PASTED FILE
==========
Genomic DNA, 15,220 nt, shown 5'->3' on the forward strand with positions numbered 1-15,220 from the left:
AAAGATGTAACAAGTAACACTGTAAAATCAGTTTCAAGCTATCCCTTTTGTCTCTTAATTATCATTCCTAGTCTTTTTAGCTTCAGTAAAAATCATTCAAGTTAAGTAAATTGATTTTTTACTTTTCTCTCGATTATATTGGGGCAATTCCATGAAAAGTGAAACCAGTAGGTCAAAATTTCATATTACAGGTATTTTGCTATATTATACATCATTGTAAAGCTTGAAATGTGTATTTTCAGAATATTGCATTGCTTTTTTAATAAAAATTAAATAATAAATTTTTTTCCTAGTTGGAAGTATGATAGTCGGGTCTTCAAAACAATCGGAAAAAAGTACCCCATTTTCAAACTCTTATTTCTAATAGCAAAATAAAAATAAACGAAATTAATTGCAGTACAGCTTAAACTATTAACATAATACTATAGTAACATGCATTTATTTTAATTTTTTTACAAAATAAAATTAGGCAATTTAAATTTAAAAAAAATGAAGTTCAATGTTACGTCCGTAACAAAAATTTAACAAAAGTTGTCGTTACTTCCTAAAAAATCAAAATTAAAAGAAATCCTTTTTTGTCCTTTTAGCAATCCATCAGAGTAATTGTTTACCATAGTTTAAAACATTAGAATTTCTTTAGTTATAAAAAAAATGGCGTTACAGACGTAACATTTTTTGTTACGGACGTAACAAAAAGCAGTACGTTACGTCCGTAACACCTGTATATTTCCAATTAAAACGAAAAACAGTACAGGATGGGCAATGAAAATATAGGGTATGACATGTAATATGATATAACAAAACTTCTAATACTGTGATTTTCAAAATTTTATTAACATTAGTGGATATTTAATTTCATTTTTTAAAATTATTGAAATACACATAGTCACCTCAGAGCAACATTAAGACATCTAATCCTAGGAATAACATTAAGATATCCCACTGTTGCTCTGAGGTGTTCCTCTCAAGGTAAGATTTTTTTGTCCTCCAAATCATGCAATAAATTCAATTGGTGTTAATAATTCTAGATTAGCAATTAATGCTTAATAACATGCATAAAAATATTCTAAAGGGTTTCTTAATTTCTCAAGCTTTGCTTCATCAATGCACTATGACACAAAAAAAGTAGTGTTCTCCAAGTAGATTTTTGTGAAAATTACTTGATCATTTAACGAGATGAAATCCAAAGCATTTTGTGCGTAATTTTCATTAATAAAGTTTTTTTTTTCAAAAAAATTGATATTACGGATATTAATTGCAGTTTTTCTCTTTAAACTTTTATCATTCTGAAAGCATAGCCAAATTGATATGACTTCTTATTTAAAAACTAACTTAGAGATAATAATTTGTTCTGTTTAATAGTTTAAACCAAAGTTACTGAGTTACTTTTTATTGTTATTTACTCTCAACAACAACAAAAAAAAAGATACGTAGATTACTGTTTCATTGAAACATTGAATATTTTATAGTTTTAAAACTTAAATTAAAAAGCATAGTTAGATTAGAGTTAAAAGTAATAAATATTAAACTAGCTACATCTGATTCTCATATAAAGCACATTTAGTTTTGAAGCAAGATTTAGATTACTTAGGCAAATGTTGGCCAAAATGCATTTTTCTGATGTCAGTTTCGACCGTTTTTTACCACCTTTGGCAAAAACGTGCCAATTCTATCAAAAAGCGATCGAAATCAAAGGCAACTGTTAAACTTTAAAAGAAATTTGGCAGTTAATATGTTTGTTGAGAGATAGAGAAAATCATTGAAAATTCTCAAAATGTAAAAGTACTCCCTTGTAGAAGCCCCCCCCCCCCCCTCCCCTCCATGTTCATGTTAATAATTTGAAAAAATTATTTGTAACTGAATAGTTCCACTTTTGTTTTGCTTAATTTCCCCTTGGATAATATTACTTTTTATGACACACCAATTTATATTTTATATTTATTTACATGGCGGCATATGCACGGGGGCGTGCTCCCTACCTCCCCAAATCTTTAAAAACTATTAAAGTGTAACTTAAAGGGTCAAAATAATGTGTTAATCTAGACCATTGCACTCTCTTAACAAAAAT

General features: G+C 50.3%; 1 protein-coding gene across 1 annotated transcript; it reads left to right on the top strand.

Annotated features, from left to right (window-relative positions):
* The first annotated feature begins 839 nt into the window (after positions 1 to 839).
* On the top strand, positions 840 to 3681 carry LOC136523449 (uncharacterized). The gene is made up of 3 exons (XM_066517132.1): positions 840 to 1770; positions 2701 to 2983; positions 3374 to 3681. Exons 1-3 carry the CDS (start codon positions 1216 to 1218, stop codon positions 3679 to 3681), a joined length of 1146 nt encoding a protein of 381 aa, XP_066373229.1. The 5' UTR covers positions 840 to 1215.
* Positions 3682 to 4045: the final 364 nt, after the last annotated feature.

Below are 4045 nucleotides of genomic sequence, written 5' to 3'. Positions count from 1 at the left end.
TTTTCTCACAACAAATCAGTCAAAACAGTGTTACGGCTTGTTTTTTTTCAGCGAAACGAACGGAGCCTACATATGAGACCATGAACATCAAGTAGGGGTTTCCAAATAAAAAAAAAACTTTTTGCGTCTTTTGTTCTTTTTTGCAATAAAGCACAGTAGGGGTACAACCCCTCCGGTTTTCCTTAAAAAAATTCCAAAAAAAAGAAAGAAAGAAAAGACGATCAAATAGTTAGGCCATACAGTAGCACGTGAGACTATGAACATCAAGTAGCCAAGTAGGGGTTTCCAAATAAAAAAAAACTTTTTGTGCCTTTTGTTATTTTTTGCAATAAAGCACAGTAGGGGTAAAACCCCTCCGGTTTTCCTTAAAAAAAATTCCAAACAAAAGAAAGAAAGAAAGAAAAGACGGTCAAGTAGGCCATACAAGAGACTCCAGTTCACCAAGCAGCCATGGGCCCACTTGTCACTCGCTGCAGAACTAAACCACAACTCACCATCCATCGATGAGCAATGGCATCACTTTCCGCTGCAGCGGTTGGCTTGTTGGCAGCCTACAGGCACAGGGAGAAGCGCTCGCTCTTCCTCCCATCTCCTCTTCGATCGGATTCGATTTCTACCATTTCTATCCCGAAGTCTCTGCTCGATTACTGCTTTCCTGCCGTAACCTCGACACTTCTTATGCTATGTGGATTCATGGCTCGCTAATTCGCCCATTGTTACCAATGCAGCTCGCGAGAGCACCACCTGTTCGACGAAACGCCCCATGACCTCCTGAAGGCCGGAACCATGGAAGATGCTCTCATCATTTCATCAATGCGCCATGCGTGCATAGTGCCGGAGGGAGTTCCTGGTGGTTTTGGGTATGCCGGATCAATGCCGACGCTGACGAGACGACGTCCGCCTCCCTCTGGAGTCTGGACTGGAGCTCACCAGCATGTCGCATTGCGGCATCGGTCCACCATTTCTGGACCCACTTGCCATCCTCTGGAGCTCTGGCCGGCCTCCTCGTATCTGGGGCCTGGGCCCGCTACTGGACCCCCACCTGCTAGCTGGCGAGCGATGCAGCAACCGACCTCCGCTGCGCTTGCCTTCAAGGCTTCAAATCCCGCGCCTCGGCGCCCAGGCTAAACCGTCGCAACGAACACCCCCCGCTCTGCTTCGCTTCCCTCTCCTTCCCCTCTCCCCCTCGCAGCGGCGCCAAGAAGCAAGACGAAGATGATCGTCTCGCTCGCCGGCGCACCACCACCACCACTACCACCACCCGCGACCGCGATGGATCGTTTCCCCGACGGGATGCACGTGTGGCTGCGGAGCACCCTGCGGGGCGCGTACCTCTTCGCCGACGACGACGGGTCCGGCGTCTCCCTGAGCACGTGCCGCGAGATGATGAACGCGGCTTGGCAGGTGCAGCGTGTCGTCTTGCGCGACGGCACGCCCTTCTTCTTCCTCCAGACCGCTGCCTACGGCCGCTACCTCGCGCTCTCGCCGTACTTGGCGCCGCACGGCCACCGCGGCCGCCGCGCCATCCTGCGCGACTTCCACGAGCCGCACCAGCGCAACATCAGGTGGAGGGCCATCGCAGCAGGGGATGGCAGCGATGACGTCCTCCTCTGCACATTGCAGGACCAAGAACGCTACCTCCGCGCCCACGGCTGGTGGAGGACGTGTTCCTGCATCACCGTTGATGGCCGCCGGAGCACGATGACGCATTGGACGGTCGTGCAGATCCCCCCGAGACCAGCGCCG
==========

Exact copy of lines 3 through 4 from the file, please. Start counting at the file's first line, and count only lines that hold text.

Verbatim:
General features: G+C 50.3%; 1 protein-coding gene across 1 annotated transcript; it reads left to right on the top strand.

Annotated features, from left to right (window-relative positions):